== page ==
When Jeremy Pelt debuted his first ballads collection nearly a decade ago in 2003, the music community hailed the strong voice with which his arrangements had interpreted uncommon odes to troubled romance and strange dreams. The album, “Close To My Heart,” was cited as evidence of the bright future that lay ahead for him, even though at the time, critics had yet to witness the breadth of his inventiveness and originality.
Six albums later, Pelt has surpassed those early expectations. His cerebral adventurousness has, since then, consistently distilled a dark beauty out of a wide range of concepts. On the fourth recording with his working quintet — J.D. Allen on tenor sax, pianist Danny Grissett, bassist Dwayne Burno and drummer Gerald Cleaver – Pelt tackles an exploration of modern and classic ballads and blues, most of which are original compositions, all of which reinvigorate the archetypes with passion and richly textured soulfulness.
“I feel I have arrived at my own identity in terms of the way I interpret songs,” says Pelt, who penned all of the album’s material except “Sweet Rita Suite, Pt. 2: Her Soul” and “Moondrift.”
Here, that identity is expressed in his expansive illustrations of the essence of a blues and that of a ballad. In the course of eight stirring pieces, excursions into moments of unexpected harmonic resolution or mid-song, elongated blues forms allow the quintet to reorient its listeners’ assumptions.
As these concepts meld, a dramatic new creation is born, played out in the group’s synchronized interplay. On the homage to Sleepy Hollow’s lovelorn schoolteacher, Ichibad Crane, for example, the piano’s bluesy fills and confident swing ultimately succumb to an ominous pair of horns.
Throughout the album, Pelt and Allen reinforce one another, drawing on four years of contrapuntal bandstand experience. Often, the horns themselves suggest a human connection, in the same way that a ballad might deal with a union between two people or a blues might evoke a sense of loss. On tracks like “The Story,” the appearance of a unison horn line precedes a pair of solos. But the players’ voices blend so strikingly when played together that its memory lingers, even as they embark on solo journeys.
Meanwhile, the indefatigable rhythm section of Burno, Cleaver and Grissett provides a host of lush textures that are central to the album’s goal. Cleaver’s drums test the limits of expected rhythmic frameworks, Burno’s bass lines bounce from swinging to spiritual to driving and Grissett is as comfortable out front as he is shading in more subtle layers of a piece.
At other times, what’s not said is as important as what is. Pelt articulates his ideas with brevity and precision. Each bar seems to hold within it a meaningful key to the overall lyrical arc of the song – and he monitors this. At the Brooklyn recording session for “Soul” in September 2011, the band nailed most of the tracks on the first take, an effect of lingering adrenaline from having recently performed the material live in Chicago. But when their burning rendition of “Story” ran over eight minutes, Pelt suggested they rein themselves in with a shorter version. That kind of self-editing helps shape a body of recorded work in which listeners are hard-pressed to find an extraneous note distracting the path of a tune from its opening to its climax to its conclusion.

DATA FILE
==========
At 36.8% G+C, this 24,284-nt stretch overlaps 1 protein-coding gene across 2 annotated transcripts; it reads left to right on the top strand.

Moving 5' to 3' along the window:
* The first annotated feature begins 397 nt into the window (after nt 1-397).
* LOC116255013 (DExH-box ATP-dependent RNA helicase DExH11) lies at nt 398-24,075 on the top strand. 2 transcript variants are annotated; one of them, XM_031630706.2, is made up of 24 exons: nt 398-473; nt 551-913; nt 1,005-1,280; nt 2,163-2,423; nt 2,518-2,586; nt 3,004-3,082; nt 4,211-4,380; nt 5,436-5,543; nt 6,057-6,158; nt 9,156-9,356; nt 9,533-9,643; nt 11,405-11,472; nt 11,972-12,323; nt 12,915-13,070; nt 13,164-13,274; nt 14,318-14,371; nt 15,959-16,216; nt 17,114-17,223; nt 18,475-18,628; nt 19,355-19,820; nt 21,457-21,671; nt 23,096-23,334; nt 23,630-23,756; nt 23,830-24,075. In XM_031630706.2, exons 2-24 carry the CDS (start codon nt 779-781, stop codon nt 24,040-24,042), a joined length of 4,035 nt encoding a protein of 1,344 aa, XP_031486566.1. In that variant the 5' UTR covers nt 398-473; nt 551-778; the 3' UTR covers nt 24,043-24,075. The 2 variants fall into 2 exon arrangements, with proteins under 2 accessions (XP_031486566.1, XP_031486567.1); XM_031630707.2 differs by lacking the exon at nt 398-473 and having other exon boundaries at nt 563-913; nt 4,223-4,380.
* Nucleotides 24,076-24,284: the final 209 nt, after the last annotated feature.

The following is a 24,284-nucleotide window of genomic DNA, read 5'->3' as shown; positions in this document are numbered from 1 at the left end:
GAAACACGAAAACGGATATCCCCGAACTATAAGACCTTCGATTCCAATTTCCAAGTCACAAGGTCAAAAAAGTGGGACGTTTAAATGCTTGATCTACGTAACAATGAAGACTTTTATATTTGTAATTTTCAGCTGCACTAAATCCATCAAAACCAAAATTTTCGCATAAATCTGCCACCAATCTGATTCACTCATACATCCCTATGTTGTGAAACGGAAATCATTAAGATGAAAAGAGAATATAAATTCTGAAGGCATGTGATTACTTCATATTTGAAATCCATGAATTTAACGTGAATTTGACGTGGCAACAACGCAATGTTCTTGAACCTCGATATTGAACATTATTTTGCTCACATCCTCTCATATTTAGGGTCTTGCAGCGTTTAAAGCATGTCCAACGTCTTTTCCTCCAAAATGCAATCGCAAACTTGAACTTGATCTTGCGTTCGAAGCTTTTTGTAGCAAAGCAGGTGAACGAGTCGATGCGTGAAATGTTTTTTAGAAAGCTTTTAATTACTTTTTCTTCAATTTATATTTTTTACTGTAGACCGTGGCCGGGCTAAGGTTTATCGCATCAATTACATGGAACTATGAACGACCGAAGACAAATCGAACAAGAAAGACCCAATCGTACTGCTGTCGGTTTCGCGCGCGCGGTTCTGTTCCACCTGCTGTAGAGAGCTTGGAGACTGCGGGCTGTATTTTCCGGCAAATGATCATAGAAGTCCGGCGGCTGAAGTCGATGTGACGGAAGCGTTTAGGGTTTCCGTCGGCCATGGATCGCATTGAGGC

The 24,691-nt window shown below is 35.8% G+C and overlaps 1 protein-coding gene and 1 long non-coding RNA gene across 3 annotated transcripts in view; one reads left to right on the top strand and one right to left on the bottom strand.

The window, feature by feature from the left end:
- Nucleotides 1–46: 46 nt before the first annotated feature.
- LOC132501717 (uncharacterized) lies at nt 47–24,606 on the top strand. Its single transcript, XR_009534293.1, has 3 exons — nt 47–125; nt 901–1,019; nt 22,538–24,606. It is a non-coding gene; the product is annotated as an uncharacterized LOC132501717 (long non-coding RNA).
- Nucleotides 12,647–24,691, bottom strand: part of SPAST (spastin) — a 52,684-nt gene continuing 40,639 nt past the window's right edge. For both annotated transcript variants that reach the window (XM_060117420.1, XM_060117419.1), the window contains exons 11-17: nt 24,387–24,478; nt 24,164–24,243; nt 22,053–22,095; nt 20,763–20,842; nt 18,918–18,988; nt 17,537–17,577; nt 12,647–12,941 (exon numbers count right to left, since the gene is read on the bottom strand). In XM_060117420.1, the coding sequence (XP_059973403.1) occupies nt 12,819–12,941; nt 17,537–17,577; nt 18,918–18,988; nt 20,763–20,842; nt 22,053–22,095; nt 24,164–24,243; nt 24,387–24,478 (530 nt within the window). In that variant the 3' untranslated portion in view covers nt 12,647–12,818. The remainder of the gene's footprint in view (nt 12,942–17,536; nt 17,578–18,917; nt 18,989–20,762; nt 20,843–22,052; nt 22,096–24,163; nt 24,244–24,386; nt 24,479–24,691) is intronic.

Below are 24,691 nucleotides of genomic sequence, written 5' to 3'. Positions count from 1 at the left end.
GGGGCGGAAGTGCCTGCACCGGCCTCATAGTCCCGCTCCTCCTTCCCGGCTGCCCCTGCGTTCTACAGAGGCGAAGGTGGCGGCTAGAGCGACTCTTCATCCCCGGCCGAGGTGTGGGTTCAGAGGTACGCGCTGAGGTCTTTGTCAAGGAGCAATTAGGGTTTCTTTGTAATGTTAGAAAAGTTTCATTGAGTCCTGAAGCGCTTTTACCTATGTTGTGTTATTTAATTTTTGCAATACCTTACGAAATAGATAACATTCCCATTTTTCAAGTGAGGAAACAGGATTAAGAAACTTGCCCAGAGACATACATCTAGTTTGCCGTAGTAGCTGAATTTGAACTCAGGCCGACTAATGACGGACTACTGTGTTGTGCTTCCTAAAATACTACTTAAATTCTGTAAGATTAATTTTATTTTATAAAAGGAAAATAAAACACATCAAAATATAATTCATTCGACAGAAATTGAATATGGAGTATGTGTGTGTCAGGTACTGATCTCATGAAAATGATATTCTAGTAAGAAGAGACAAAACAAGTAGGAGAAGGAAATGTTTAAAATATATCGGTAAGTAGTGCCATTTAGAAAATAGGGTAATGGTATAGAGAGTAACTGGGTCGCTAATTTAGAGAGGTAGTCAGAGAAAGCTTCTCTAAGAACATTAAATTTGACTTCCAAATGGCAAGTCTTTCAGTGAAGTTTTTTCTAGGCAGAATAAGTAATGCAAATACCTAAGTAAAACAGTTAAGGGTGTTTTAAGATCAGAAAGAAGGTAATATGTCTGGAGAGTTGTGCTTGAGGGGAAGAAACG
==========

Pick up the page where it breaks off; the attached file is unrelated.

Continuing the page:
Philadelphia-based guest vocalist Joanna Pascale sings with a similar reverence for musical economy. Her voice brims with soulfulness on the more traditional love song, “Moondrift,” yet no embellishments cloud her sparingly rendered vibrato. Pelt, too, is emotive without excess sentimentality on the track, imbuing his part instead with a personalized depth that speaks volumes more than mere nostalgia.
Where “Moondrift” retains a sense of romanticism, George Cables’ “Sweet Rita” is performed with a dark tension that deviates from the composer’s most recent recording of the tune. Like Pelt’s originals, each ballad explores new angles on what defines the blues.
In part, of course, what defines both ballads and the blues is human emotion and inter-connectedness. Pelt notes that it was the band’s intention “to be as honest as possible” with this music and with each other as they performed it, hence their selection of so many first and second takes. As the artists launch into “The Tempest,” for example, their image of nature’s effect on the human soul echoes that of a rainstorm, where multiple droplets attack the earth together, creating sheets of wetness. In this case, each member of the band engages with one another so completely that their parts feel intrinsically connected. While the listener won’t see Pelt’s headphones come off for a solo, or Cleaver’s perpetual motion over his kit, that kind of physicality shapes the spiritual core of these eight emotive pieces, just as it shaped the musicians’ playing in the studio.
“Soul” opens up the definitions of ballads and blues to include those ideas that may not fit within a paradigm but rather, are inspired by one. The approach marks a moment of maturity in Pelt’s self-expression — and in the band’s symbiosis.
The result, in Pelt’s words, “is a reflection of our collective musical soul.”